Private schools in Kentucky may have received as much as $64 million in forgivable Paycheck Protection Program (PPP) loans.
The biggest private school recipients were some of Louisville’s most elite Catholic schools. Sacred Heart Schools, St. Xavier High School, and Trinity High School each received loans between $2-$5 million. The data released by the U.S. Small Business Administration gives the range for loans over $150,000, but not the exact amount.
Using the ranges given, the data shows Kentucky private schools received between $29 million and $64 million in PPP loans.
PPP loans are forgivable, meaning they don’t have to be repaid if employers meet certain requirements. They are meant to help employers to keep their staff on payroll and stay in business during the pandemic. Employers can use them to cover payroll costs and some overhead expenses such as utilities and mortgage or rent. If employers keep their workers on payroll and don’t reduce their wages, they don’t have to pay back the loan.
It’s not clear how significant a drop in revenues private schools are experiencing as a result of the coronavirus pandemic. A spokesperson for the Louisville Archdiocese, Cecelia Price, said in general, Louisville Catholic schools continued operating through the spring, using online classes, and charging regular tuition. But revenues did dip, according to Price.
“Tuition at all levels does not cover the cost of the education provided, and schools are reliant on parish subsidies or other income sources, such as fund-raising, all of which were put at risk due to COVID-19,” Price wrote in an email to WFPL News.
Price said weekly parish giving was impacted because churchgoers are unable to gather for in-person worship, and that other fundraisers, like parish picnics, were canceled.
“In addition, many schools had to work with families who had sudden economic challenges because of COVID-19 and related unemployment, and so tuition collection also was affected,” Price wrote.
Trinity High School president Rob Mullen told WFPL the school received a PPP loan of $2.1 million. He said the intent was to preserve jobs during a “drop in revenue,” but declined to say how much the school’s revenues had declined, or why.
“The intent of the Act was to preserve jobs which we have been able to do despite experiencing a drop in revenue during the spring. Until the first day of school next month we will not know what the revenue (tuition collection) picture looks like for 2020-2021,” he wrote in an email to WFPL News.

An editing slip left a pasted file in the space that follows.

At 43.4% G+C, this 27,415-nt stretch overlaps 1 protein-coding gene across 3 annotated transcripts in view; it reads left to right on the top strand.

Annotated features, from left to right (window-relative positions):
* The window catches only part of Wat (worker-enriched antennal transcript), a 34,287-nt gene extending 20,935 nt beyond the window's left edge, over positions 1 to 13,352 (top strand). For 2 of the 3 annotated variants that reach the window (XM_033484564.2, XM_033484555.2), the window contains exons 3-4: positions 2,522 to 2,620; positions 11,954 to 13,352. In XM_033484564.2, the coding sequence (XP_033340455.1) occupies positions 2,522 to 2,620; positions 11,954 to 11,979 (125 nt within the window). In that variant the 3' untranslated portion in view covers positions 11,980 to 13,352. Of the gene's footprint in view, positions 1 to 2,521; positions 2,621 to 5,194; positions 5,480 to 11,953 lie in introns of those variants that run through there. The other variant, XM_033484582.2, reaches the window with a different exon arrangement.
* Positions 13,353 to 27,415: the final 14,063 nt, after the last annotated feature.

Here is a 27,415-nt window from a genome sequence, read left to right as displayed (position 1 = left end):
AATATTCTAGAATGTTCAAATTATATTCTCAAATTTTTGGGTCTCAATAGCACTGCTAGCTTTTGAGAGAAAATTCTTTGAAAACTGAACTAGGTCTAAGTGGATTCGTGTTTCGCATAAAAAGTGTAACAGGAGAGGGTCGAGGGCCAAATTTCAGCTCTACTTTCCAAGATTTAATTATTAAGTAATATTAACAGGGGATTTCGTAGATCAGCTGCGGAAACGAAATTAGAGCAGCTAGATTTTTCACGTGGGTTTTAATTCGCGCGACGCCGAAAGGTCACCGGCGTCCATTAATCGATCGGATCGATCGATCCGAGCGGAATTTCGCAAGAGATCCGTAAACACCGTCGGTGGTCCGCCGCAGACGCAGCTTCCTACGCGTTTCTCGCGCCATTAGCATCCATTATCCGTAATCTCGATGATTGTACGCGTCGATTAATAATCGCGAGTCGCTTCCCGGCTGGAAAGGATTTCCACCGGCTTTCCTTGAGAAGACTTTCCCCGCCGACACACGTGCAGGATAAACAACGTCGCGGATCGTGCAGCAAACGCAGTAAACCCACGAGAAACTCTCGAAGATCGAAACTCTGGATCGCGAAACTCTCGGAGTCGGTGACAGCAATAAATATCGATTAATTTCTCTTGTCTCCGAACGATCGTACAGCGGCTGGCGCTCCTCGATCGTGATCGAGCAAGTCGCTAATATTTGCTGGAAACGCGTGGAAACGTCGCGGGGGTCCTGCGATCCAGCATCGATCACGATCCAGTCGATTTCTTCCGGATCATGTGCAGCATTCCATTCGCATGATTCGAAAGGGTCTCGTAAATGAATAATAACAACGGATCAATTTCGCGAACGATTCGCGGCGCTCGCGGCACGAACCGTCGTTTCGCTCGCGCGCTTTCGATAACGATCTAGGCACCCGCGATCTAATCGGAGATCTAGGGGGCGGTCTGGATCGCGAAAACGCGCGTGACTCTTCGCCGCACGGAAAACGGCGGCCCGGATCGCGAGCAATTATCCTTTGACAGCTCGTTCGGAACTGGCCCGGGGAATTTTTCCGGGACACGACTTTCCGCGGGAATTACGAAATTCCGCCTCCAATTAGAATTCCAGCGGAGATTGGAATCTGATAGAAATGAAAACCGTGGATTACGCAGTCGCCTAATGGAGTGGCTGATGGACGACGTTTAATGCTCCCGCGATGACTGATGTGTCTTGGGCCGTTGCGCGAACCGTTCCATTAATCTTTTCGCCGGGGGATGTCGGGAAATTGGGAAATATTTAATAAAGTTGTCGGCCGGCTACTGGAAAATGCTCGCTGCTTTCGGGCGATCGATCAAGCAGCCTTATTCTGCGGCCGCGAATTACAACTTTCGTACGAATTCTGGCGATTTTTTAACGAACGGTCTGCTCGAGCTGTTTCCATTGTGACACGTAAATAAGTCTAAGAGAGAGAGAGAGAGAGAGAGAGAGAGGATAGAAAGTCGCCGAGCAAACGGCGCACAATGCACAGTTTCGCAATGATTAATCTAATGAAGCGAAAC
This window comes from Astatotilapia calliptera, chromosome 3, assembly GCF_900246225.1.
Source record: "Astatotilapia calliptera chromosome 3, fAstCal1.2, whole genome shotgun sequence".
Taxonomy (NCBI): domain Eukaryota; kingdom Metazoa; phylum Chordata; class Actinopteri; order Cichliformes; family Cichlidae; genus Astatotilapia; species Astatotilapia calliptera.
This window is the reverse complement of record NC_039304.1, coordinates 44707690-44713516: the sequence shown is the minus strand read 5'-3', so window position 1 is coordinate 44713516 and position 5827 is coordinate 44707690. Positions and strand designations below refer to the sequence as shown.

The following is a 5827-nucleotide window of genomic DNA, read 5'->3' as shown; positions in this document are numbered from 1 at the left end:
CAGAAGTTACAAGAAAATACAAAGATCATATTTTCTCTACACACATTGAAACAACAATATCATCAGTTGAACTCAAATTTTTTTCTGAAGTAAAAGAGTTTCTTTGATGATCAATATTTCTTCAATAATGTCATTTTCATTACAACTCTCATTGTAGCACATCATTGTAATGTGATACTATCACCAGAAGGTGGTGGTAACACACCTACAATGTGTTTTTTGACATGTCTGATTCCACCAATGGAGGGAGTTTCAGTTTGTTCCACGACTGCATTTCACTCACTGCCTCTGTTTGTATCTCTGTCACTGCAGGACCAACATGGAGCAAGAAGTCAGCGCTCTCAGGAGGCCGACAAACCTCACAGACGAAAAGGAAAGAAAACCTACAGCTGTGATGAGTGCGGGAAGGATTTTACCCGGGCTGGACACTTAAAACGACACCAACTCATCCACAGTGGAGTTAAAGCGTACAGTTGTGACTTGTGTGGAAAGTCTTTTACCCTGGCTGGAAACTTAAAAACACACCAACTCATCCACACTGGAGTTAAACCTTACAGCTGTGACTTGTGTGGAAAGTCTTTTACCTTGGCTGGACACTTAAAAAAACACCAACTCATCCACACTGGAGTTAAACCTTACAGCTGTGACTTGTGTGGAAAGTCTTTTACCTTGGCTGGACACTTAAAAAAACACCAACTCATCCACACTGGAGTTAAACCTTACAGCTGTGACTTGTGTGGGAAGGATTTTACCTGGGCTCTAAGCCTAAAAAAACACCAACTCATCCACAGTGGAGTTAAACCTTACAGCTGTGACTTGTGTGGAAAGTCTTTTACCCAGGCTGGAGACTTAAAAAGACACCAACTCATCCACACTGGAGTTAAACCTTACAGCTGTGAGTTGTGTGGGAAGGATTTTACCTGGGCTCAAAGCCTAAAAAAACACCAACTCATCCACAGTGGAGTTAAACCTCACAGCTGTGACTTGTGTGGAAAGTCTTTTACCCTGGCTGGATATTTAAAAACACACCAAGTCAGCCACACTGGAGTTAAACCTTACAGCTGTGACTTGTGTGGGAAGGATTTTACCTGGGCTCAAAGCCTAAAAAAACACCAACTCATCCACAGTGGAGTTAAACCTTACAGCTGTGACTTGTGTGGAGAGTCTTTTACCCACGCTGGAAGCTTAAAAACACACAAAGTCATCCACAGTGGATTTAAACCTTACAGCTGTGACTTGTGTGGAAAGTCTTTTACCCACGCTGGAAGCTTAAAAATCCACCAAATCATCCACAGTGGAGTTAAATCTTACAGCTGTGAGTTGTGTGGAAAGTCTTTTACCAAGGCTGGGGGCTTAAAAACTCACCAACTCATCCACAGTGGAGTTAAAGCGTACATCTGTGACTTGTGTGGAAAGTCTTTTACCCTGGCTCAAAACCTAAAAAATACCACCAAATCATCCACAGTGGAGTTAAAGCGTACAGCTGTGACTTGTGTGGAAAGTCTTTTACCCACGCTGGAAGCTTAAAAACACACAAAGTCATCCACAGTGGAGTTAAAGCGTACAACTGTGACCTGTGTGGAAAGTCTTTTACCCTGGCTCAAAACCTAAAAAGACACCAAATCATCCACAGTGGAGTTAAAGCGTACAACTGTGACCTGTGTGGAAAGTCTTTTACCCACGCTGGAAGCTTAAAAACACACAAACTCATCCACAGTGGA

St. Xavier High School’s vice president for advancement Mike Littell said the school applied for the loan because of “many unknowns” given the pandemic, including donor activity, enrollment implications and market downtown.
“Any of these could adversely impact operations and the student experience,” Littell wrote in an email to WFPL News.
Littell also said the PPP funding “came at a time when the school was refunding a portion of fees previously collected, including athletic tickets, busing, parking, student events, and meal plans, as well as dealing with families who were financially impacted by the pandemic and could no longer afford tuition payments.”
St. Xavier received a loan between $2-$5 million. Littell said he did not know how much the school’s revenues had been impacted because the fiscal year had only recently ended. He did not provide an estimate.
Sacred Heart Schools, St. Francis Schools, and Louisville Collegiate Academy did not immediately respond to emails asking why they needed the forgivable loans.
Ky. Private Schools Receive Share Of Federal K-12 Coronavirus Funding
In addition to the PPP loans, many private schools stand to collect millions of dollars in federal relief funding for K-12 schools through the federal CARES Act. The Kentucky Department of Education and Governor’s office have received around $223 million in federal funding to distribute to K-12 schools. Guidance from U.S. Secretary of Education Betsy DeVos says school districts have to share that funding with private schools that apply for aid. In Jefferson County, for example, about 16% of the $35.6 million federal coronavirus relief funding the Jefferson County Public Schools (JCPS) received is expected to go to private schools — that’s about $5.7 million.
Several states have sued the U.S. Department of Education over the guidance, but Kentucky is not one of them.
WFPL News requested records showing which private schools requested CARES Act money, but JCPS declined to provide the documents, saying the applications are preliminary and haven’t been approved. A spokesperson for JCPS asked WFPL News to ask for the applications again once they are approved.